This chaos2 now permeates presentations aimed at the public. A popular personal investments columnist referred to “…the hippocampus, a part of the brain where long-term memory lives” (Zweig, 2007). But as discussed below, memory does not “live” anywhere—it has no specific physical location. A public-aimed Web site for a university clinic applies “leading-edge research to the clinical treatment of children who suffer from biological brain diseases such as bipolar disorder, depression, autism, and schizophrenia” (www.psych.uic.edu/clinical/child.htm, accessed 10/29/07). Numerous similar examples are readily available. Again, such statements that psychological events are nothing more than brain events, for all their recent popularity, are logical errors. Psychological pathology is not neural pathology. Redefining terms to avoid fundamental conceptual problems does not advance science.


And Miller goes on presenting his case.... which makes sense from a scientific pov.


There are two problems in these statements from a Nobel Prize winner and a past president of the Society for Neuroscience. The lesser problem is the implication that scientists were not able to associate specific functions with specific brain regions until recently. But this has been possible, in various forms, for decades. One sees this type of “Scientists are now able to…” characterization of scientific progress in the popular press all the time. It misleads the public to think that we are finally on the verge of a decisive breakthrough—often the decisive breakthrough in some area—when in fact most progress is incremental. The more important problem with the 1992 statement is the claim that we can localize function at all. As argued above, mental events are not the sort of thing that has a spatial location. What we can do (increasingly often and increasingly well) is localize in space a portion of the tissue that seems differentially associated with mental events. “What we can do is correlate a person’s thinking of this or that with localized brain activity…. But this does not show that the brain is thinking, reflecting or ruminating; it shows that such-and-such parts of a person’s cortex are active when the person is thinking, reflecting or ruminating” (Bennett & Hacker, 2003, p. 83; emphasis in original). We cannot spatially localize those functions themselves: “…it makes scant sense to identify the mind with the brain…” (Bennett & Hacker, 2003, p. 105). Functions do not have location.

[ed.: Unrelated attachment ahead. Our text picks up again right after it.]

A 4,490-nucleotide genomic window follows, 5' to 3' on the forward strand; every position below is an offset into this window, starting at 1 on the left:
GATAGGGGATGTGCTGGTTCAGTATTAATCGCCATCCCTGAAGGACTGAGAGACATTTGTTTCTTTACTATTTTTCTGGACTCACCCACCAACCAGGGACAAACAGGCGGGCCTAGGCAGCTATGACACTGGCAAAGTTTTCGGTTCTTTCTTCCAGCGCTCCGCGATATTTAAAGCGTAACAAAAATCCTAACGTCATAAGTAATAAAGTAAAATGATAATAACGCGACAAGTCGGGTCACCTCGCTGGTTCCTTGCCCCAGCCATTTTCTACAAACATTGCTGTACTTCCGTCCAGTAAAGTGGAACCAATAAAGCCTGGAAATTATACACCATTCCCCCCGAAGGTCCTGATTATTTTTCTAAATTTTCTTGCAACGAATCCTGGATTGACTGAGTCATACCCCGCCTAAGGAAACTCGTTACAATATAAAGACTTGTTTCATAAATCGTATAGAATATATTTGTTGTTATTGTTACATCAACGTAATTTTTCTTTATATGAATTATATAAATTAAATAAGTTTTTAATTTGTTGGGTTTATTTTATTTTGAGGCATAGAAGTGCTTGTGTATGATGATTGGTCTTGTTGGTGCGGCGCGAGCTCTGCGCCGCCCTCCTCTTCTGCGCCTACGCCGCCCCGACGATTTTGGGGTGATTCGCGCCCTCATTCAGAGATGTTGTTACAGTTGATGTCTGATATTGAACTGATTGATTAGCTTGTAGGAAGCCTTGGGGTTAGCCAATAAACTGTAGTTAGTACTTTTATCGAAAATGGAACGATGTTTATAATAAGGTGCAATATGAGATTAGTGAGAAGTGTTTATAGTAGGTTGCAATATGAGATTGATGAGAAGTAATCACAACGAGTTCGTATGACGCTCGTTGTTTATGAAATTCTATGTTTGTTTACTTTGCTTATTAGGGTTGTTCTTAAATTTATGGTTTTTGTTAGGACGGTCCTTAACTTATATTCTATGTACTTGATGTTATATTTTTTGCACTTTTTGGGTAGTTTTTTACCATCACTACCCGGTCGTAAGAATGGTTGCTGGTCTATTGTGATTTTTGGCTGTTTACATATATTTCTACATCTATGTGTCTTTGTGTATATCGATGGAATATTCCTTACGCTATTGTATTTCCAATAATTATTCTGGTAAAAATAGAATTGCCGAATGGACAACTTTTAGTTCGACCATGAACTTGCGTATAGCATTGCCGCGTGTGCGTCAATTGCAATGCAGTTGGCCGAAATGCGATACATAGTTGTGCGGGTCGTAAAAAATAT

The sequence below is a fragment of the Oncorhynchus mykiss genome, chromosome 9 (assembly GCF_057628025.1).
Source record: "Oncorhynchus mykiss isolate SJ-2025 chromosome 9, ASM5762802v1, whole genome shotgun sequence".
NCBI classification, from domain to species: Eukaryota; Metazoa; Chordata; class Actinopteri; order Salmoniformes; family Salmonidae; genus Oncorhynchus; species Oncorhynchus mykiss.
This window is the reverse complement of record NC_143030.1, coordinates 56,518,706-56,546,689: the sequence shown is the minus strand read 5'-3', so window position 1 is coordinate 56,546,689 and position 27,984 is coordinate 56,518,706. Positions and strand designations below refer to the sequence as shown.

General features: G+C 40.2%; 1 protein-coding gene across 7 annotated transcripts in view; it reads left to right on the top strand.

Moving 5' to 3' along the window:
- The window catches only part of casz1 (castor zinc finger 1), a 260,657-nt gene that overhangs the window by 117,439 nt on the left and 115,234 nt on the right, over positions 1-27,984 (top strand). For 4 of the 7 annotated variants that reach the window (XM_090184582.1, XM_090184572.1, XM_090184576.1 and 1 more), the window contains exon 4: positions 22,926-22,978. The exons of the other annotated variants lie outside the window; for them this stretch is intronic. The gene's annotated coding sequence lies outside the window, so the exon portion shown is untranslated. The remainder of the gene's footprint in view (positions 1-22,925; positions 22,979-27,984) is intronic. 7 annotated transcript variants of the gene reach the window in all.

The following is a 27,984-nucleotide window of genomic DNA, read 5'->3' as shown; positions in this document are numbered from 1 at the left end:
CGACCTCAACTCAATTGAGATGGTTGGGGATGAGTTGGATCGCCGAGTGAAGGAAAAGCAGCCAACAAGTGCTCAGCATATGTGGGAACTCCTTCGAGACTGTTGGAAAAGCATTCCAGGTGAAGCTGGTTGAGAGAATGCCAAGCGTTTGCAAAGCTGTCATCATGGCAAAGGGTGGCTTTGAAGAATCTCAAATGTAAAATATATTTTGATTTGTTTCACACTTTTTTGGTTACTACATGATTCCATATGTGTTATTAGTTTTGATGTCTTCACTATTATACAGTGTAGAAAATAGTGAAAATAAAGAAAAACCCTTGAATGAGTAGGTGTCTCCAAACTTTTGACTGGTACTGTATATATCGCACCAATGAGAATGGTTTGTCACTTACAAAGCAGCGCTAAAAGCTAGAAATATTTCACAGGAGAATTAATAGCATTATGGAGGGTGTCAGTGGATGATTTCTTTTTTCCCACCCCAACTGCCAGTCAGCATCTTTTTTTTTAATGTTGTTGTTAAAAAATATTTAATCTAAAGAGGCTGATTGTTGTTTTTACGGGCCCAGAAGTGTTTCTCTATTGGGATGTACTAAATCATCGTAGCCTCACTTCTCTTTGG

www.ncbi.nlm.nih.gov...

He goes on to talk about the media.. and how they basically make up things that are not true at all.


Under the headline “Area responsible for ‘self-control’ found in the human brain” appeared a story claiming that “The area of the brain responsible for self-control—where the decision not to do something occurs after thinking about doing it—is separate from the area associated with taking action, scientists say in the August 22 issue of the Journal of Neuroscience” (www.physorg.com/news106936688.html accessed March 4, 2010). It is unimaginable in modern cognitive neuroscience, however, that there is a single brain region responsible for self-control



Trust decisions and political attitudes do not occur in the brain. Decisions, feelings, perceptions, delusions, memories do not have a spatial location. We image brain events: electromagnetic, hemodynamic, and optical. We do not image, and cannot localize in space, psychological constructs. We can make inferences about the latter from the former, using bridge principles that connect observable data and hypothetical constructs. But the latter are not the former. “After all, we now have [neuroimaging] machines that can literally watch the mind at work.” (Watters, 2010). This is not true: EEG, MEG, fMRI, etc. watch the brain at work. What inferences we want to make about the mind based on such data are our constructions, not our observations


He is no fan of "Decades of Brain".


Why is studying this not a top research priority? If depression is just a chemical imbalance, and if drugs are the only way that a chemical imbalance can be addressed (two separate faulty assumptions), it is no wonder we have a dysfunctional mental health system. Assessment, prevention, and intervention are sorely (and expensively!) truncated by assumptions that, in part, are associated with the Decades of the Brain.


He makes the case to revise the way we study mental disorders...